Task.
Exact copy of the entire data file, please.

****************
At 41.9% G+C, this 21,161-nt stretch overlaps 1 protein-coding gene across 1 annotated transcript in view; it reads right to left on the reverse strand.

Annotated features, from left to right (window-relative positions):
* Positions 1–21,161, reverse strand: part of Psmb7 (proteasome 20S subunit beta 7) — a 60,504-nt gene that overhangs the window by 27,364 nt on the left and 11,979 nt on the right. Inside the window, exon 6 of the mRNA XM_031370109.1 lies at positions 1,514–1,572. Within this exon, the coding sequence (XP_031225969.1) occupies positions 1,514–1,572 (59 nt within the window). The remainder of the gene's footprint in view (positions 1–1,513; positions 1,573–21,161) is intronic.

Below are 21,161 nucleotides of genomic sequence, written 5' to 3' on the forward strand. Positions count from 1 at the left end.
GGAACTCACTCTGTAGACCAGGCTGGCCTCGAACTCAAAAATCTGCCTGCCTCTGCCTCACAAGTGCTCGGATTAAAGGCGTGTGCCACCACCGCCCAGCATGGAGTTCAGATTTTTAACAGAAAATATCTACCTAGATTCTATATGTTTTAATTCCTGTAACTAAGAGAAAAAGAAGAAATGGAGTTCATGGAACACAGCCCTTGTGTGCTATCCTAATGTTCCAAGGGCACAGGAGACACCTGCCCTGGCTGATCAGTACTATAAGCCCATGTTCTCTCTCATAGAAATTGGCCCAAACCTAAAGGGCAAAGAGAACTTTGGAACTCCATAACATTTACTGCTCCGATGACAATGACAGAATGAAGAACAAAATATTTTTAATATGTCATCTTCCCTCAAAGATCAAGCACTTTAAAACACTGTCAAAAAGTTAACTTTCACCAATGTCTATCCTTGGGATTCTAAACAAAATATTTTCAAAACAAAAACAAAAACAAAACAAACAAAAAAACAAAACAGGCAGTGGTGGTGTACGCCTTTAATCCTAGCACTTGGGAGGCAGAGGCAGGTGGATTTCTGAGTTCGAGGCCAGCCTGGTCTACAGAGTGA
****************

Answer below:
At 41.9% G+C, this 21,161-nt stretch overlaps 1 protein-coding gene across 1 annotated transcript in view; it reads right to left on the reverse strand.

Annotated features, from left to right (window-relative positions):
* Positions 1–21,161, reverse strand: part of Psmb7 (proteasome 20S subunit beta 7) — a 60,504-nt gene that overhangs the window by 27,364 nt on the left and 11,979 nt on the right. Inside the window, exon 6 of the mRNA XM_031370109.1 lies at positions 1,514–1,572. Within this exon, the coding sequence (XP_031225969.1) occupies positions 1,514–1,572 (59 nt within the window). The remainder of the gene's footprint in view (positions 1–1,513; positions 1,573–21,161) is intronic.

Below are 21,161 nucleotides of genomic sequence, written 5' to 3' on the forward strand. Positions count from 1 at the left end.
GGAACTCACTCTGTAGACCAGGCTGGCCTCGAACTCAAAAATCTGCCTGCCTCTGCCTCACAAGTGCTCGGATTAAAGGCGTGTGCCACCACCGCCCAGCATGGAGTTCAGATTTTTAACAGAAAATATCTACCTAGATTCTATATGTTTTAATTCCTGTAACTAAGAGAAAAAGAAGAAATGGAGTTCATGGAACACAGCCCTTGTGTGCTATCCTAATGTTCCAAGGGCACAGGAGACACCTGCCCTGGCTGATCAGTACTATAAGCCCATGTTCTCTCTCATAGAAATTGGCCCAAACCTAAAGGGCAAAGAGAACTTTGGAACTCCATAACATTTACTGCTCCGATGACAATGACAGAATGAAGAACAAAATATTTTTAATATGTCATCTTCCCTCAAAGATCAAGCACTTTAAAACACTGTCAAAAAGTTAACTTTCACCAATGTCTATCCTTGGGATTCTAAACAAAATATTTTCAAAACAAAAACAAAAACAAAACAAACAAAAAAACAAAACAGGCAGTGGTGGTGTACGCCTTTAATCCTAGCACTTGGGAGGCAGAGGCAGGTGGATTTCTGAGTTCGAGGCCAGCCTGGTCTACAGAGTGA